General John Campbell, commander of the Resolute Support Mission in Afghanistan, recently expressed concern about the increase in the Islamic State’s (IS) influence in the region, adding to the general speculation about the group’s presence in the country. An official IS chapter in “Khorasan” — the name it gives to this region — was also announced in January 2015.
Despite such reports, there is no clarity on the extent of the IS’s presence in the region, or the threat it poses. Afghanistan President Ashraf Ghani is one among the many who have labelled the group a serious security threat.
However, there are also many who are sceptical of this perceived threat and consider the Taliban and the Pakistan military establishment to be more urgent concerns. The fact that no new group has emerged in the region — unlike in the 1990s, when Osama bin Laden and al-Qaeda had shifted their base to Afghanistan — has added to the confusion. The senior leadership of the IS remains rooted in the Middle East for now. There has not been a sudden influx of foreign fighters from there. Those in Afghanistan who claim allegiance to the IS are essentially the same set of actors who have been challenging the government in Kabul since 2001. For instance, the late Abdul Rauf Khadim, who was chosen as the deputy governor of the IS’s Khorasan chapter, was a former Afghan Taliban commander. The defections to the IS are best understood as a realignment of loyalties of the local militants.
This, however, should not mean that the IS threat be taken lightly. Recent developments in the region concerning the IS present an immediate challenge for Afghanistan and also have long-term implications for the world in general.
Using al-Qaeda’s expansion post-2001 as the reference point, certain parallels can be drawn to the current situation with the IS. Following the 9/11 attacks, al-Qaeda underwent a transformation. From a hierarchical organisation spearheading global jihad, it emerged as a flat organisation, content with providing ideological inspiration and commands to its local affiliates — one of which was the IS. Its regional allies used to carry out the actual terrorist activities in different parts of the world. In this manner, the core of al-Qaeda, despite being based in one place, was able to develop links with other groups and spread its influence to newer areas.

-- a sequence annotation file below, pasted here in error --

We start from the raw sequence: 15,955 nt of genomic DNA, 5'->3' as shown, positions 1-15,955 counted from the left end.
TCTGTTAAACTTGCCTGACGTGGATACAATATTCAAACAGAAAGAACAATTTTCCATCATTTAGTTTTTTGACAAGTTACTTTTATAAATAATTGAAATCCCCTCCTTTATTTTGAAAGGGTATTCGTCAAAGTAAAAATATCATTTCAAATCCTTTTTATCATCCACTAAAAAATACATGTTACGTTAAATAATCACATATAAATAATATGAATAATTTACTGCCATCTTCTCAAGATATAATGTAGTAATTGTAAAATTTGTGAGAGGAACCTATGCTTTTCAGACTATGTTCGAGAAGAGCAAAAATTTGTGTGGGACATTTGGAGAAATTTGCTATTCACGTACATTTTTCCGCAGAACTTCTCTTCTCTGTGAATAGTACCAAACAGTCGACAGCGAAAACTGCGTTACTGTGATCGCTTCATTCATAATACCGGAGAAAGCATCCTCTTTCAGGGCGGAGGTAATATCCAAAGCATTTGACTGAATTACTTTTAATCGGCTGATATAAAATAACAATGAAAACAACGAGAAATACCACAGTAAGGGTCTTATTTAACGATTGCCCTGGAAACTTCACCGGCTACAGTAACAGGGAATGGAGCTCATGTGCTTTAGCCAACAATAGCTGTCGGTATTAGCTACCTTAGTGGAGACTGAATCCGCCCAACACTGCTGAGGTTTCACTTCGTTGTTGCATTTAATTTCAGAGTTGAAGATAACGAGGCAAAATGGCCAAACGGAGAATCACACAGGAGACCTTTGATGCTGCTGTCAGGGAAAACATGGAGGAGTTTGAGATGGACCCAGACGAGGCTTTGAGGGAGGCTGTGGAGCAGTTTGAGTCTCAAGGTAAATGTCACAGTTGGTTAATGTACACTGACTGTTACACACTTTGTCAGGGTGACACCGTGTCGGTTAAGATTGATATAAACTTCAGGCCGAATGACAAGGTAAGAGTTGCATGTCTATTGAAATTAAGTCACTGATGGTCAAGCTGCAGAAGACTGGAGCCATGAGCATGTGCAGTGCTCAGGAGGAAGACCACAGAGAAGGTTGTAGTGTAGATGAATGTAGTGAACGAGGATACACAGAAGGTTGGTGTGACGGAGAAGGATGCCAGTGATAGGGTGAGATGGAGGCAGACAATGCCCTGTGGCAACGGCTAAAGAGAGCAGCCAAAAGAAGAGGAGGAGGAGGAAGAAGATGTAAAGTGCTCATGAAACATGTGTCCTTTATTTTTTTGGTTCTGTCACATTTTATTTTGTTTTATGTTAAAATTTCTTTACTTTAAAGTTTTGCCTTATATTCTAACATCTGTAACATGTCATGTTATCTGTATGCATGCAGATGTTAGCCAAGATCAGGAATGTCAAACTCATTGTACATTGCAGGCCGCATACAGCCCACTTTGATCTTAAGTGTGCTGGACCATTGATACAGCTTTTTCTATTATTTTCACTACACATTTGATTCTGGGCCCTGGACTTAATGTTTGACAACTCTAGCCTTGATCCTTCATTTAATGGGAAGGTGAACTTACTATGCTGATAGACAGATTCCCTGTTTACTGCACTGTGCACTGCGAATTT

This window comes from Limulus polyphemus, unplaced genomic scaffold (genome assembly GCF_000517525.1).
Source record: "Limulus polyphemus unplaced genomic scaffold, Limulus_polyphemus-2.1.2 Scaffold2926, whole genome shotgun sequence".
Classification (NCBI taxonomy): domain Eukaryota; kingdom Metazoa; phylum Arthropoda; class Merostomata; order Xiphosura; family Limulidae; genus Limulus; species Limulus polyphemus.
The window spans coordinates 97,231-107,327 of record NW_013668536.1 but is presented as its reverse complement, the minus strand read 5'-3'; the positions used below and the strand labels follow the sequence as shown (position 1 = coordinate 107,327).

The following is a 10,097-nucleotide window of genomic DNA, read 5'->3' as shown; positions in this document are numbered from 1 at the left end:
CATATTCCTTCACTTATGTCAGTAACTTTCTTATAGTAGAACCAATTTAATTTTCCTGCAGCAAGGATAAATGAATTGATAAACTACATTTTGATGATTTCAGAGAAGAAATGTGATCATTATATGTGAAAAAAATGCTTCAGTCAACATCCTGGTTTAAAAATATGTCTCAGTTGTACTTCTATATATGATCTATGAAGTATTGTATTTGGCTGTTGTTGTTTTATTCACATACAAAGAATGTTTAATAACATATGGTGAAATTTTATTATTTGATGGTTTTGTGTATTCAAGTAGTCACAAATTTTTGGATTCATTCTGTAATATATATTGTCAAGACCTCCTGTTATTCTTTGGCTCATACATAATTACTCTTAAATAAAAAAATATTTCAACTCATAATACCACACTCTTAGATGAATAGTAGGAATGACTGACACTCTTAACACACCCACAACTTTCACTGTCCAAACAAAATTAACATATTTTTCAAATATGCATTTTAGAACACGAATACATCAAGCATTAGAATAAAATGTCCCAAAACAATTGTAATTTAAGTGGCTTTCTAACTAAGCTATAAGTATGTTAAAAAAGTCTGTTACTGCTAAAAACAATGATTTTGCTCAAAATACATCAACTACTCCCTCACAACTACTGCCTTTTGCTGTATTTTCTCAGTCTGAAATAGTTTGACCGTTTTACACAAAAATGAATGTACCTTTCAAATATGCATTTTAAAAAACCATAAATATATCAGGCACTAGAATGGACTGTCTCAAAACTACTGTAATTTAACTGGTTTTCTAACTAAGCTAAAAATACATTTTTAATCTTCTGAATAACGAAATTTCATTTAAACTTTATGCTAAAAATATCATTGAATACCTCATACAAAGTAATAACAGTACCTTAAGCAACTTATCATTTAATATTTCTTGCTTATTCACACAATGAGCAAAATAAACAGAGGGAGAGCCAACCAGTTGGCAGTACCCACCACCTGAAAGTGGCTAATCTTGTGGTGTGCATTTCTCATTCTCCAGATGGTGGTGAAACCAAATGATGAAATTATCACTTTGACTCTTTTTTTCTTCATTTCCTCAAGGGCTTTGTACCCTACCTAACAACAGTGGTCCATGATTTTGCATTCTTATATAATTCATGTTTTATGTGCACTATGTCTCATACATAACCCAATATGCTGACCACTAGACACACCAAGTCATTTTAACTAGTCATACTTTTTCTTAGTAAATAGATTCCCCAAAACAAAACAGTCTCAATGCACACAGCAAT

At that time, al-Qaeda’s reinvention was born of necessity. Given the mixed success of military operations against the IS in the Middle East, it may be too early to suggest that it might also be compelled to adopt a similar survival strategy. However, as it develops links with different groups beyond Iraq and Syria — in other parts of the Middle East, Afghanistan, Pakistan and certain regions of Africa — a platform may already be developing for the IS to spread its influence in future.
Besides this long-term threat, the growing defection of Taliban commanders to the IS is likely to pose a more immediate challenge for the reconciliation process in Afghanistan. The Taliban is not a monolithic organisation. A number of militants are unhappy with the direction the movement is taking, particularly with respect to the peace talks and prolonged absence of Mullah Omar from the scene. In the past, individuals who had fallen out of favour either retired or tried to pursue their objectives on their own, with limited success.
Other groups in the region, such as al-Qaeda and the Haqqani Network, despite their differences, continue to accept Mullah Omar as their supreme leader. However, the IS has shown no signs of following this precedent, with Abu Bakr al-Baghdadi calling Mullah Omar an illiterate warlord with no spiritual or political credibility. The IS provides an alternative for disgruntled and disenfranchised militants to rally around. Khadim, for instance, defected to the IS after reportedly falling out of favour with the senior Taliban leadership.
A number of other low- and mid-level Taliban fighters have also joined the IS. There are concerns that the younger, and more radical, Taliban militants may be more susceptible to defecting as the financial incentives and opportunities to continue challenging the state offered by the IS may outweigh the alienness of its brand of Islam.
Any progress in peace talks could consequently push the more extreme elements within the Taliban towards the IS. Conversely, the Taliban itself could adopt a more hardline approach to win back defectors, as indicated by its extremely brutal and violent spring offensive. Neither of these two scenarios bodes well for Kabul, or the region.
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